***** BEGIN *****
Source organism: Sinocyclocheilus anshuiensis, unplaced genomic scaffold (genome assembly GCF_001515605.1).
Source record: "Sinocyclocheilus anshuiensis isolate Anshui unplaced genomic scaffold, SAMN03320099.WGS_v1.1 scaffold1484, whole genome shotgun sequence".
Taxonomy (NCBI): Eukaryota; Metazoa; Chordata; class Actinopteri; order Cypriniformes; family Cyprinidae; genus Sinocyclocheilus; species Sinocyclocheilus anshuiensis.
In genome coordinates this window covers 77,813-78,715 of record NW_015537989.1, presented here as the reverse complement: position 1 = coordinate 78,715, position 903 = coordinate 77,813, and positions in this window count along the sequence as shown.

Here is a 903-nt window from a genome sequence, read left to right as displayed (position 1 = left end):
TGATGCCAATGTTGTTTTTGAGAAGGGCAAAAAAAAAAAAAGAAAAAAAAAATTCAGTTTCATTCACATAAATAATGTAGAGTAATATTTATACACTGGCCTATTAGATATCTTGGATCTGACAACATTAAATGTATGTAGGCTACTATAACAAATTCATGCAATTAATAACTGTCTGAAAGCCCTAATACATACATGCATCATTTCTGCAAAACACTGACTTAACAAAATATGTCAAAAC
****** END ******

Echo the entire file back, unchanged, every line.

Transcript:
Source organism: Sinocyclocheilus anshuiensis, unplaced genomic scaffold (genome assembly GCF_001515605.1).
Source record: "Sinocyclocheilus anshuiensis isolate Anshui unplaced genomic scaffold, SAMN03320099.WGS_v1.1 scaffold1484, whole genome shotgun sequence".
Taxonomy (NCBI): Eukaryota; Metazoa; Chordata; class Actinopteri; order Cypriniformes; family Cyprinidae; genus Sinocyclocheilus; species Sinocyclocheilus anshuiensis.
In genome coordinates this window covers 77,813-78,715 of record NW_015537989.1, presented here as the reverse complement: position 1 = coordinate 78,715, position 903 = coordinate 77,813, and positions in this window count along the sequence as shown.

Here is a 903-nt window from a genome sequence, read left to right as displayed (position 1 = left end):
TGATGCCAATGTTGTTTTTGAGAAGGGCAAAAAAAAAAAAAGAAAAAAAAAATTCAGTTTCATTCACATAAATAATGTAGAGTAATATTTATACACTGGCCTATTAGATATCTTGGATCTGACAACATTAAATGTATGTAGGCTACTATAACAAATTCATGCAATTAATAACTGTCTGAAAGCCCTAATACATACATGCATCATTTCTGCAAAACACTGACTTAACAAAATATGTCAAAAC